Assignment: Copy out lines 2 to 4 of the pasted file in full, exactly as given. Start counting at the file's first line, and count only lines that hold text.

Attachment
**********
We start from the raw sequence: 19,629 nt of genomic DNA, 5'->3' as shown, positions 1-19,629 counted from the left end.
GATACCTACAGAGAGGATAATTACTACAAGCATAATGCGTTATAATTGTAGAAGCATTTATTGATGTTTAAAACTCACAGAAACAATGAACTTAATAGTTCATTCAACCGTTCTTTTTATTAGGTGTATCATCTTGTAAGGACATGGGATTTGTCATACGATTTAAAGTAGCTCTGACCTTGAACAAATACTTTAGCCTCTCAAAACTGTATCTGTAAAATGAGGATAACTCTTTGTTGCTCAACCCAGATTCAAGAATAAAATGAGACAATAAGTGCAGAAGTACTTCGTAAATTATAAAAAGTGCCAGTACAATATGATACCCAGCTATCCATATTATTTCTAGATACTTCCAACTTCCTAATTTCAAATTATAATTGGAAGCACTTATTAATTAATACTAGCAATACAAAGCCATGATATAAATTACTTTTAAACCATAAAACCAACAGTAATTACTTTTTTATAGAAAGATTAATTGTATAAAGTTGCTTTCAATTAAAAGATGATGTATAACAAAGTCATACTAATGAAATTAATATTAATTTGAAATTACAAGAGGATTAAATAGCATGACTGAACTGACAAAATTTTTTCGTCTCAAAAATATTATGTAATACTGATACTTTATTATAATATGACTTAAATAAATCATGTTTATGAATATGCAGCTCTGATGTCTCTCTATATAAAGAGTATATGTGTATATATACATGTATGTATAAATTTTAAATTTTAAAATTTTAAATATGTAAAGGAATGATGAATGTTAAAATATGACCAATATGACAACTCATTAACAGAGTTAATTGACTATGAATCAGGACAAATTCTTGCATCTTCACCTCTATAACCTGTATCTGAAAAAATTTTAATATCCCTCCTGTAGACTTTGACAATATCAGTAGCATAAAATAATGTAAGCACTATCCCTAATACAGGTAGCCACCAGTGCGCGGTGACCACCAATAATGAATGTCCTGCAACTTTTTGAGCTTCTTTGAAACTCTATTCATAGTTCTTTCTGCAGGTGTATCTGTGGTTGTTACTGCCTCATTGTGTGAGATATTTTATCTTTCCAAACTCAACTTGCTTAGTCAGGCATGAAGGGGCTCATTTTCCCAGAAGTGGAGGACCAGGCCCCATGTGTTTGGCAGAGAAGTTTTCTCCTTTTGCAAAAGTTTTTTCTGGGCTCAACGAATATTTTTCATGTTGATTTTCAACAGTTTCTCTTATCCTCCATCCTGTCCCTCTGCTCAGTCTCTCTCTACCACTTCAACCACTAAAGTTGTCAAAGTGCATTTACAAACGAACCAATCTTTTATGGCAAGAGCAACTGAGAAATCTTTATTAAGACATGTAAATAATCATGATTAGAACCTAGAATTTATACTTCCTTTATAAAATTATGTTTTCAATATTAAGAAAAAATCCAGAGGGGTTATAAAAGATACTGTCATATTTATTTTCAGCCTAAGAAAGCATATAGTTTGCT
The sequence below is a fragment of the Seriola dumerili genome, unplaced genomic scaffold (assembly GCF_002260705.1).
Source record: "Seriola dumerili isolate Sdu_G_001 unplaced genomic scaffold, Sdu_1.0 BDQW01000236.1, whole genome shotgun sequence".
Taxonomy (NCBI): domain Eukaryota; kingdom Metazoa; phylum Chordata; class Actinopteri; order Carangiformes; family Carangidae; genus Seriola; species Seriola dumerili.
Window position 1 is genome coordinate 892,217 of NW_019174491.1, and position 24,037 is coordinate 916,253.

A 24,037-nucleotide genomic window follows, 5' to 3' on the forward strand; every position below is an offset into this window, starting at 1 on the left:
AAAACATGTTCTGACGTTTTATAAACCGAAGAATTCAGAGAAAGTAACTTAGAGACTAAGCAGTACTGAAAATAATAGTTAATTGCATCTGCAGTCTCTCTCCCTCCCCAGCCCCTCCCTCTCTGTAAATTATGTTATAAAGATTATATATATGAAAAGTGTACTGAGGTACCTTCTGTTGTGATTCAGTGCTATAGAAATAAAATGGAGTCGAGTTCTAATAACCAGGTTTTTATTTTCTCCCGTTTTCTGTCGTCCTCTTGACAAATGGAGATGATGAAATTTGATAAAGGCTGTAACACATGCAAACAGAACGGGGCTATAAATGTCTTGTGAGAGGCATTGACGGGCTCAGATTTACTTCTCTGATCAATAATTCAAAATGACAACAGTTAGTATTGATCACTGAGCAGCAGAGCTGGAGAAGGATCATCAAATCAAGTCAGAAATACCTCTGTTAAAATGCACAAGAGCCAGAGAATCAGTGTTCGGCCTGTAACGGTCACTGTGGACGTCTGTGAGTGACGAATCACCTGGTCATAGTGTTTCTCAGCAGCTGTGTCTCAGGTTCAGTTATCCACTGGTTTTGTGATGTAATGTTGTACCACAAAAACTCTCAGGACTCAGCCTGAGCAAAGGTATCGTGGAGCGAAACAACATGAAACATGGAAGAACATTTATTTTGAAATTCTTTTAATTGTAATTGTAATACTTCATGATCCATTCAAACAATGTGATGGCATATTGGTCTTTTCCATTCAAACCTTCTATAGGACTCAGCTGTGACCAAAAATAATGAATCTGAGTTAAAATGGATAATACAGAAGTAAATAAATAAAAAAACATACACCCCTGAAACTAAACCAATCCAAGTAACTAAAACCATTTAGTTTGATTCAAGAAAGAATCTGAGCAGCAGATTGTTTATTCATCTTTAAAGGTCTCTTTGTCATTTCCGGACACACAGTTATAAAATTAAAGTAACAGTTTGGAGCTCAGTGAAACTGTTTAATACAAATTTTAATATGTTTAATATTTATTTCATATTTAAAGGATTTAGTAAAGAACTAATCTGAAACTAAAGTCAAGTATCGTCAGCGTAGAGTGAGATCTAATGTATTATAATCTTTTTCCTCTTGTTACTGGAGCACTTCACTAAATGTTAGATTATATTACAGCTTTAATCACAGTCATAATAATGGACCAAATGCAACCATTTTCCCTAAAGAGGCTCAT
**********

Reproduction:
GATACCTACAGAGAGGATAATTACTACAAGCATAATGCGTTATAATTGTAGAAGCATTTATTGATGTTTAAAACTCACAGAAACAATGAACTTAATAGTTCATTCAACCGTTCTTTTTATTAGGTGTATCATCTTGTAAGGACATGGGATTTGTCATACGATTTAAAGTAGCTCTGACCTTGAACAAATACTTTAGCCTCTCAAAACTGTATCTGTAAAATGAGGATAACTCTTTGTTGCTCAACCCAGATTCAAGAATAAAATGAGACAATAAGTGCAGAAGTACTTCGTAAATTATAAAAAGTGCCAGTACAATATGATACCCAGCTATCCATATTATTTCTAGATACTTCCAACTTCCTAATTTCAAATTATAATTGGAAGCACTTATTAATTAATACTAGCAATACAAAGCCATGATATAAATTACTTTTAAACCATAAAACCAACAGTAATTACTTTTTTATAGAAAGATTAATTGTATAAAGTTGCTTTCAATTAAAAGATGATGTATAACAAAGTCATACTAATGAAATTAATATTAATTTGAAATTACAAGAGGATTAAATAGCATGACTGAACTGACAAAATTTTTTCGTCTCAAAAATATTATGTAATACTGATACTTTATTATAATATGACTTAAATAAATCATGTTTATGAATATGCAGCTCTGATGTCTCTCTATATAAAGAGTATATGTGTATATATACATGTATGTATAAATTTTAAATTTTAAAATTTTAAATATGTAAAGGAATGATGAATGTTAAAATATGACCAATATGACAACTCATTAACAGAGTTAATTGACTATGAATCAGGACAAATTCTTGCATCTTCACCTCTATAACCTGTATCTGAAAAAATTTTAATATCCCTCCTGTAGACTTTGACAATATCAGTAGCATAAAATAATGTAAGCACTATCCCTAATACAGGTAGCCACCAGTGCGCGGTGACCACCAATAATGAATGTCCTGCAACTTTTTGAGCTTCTTTGAAACTCTATTCATAGTTCTTTCTGCAGGTGTATCTGTGGTTGTTACTGCCTCATTGTGTGAGATATTTTATCTTTCCAAACTCAACTTGCTTAGTCAGGCATGAAGGGGCTCATTTTCCCAGAAGTGGAGGACCAGGCCCCATGTGTTTGGCAGAGAAGTTTTCTCCTTTTGCAAAAGTTTTTTCTGGGCTCAACGAATATTTTTCATGTTGATTTTCAACAGTTTCTCTTATCCTCCATCCTGTCCCTCTGCTCAGTCTCTCTCTACCACTTCAACCACTAAAGTTGTCAAAGTGCATTTACAAACGAACCAATCTTTTATGGCAAGAGCAACTGAGAAATCTTTATTAAGACATGTAAATAATCATGATTAGAACCTAGAATTTATACTTCCTTTATAAAATTATGTTTTCAATATTAAGAAAAAATCCAGAGGGGTTATAAAAGATACTGTCATATTTATTTTCAGCCTAAGAAAGCATATAGTTTGCT
The sequence below is a fragment of the Seriola dumerili genome, unplaced genomic scaffold (assembly GCF_002260705.1).
Source record: "Seriola dumerili isolate Sdu_G_001 unplaced genomic scaffold, Sdu_1.0 BDQW01000236.1, whole genome shotgun sequence".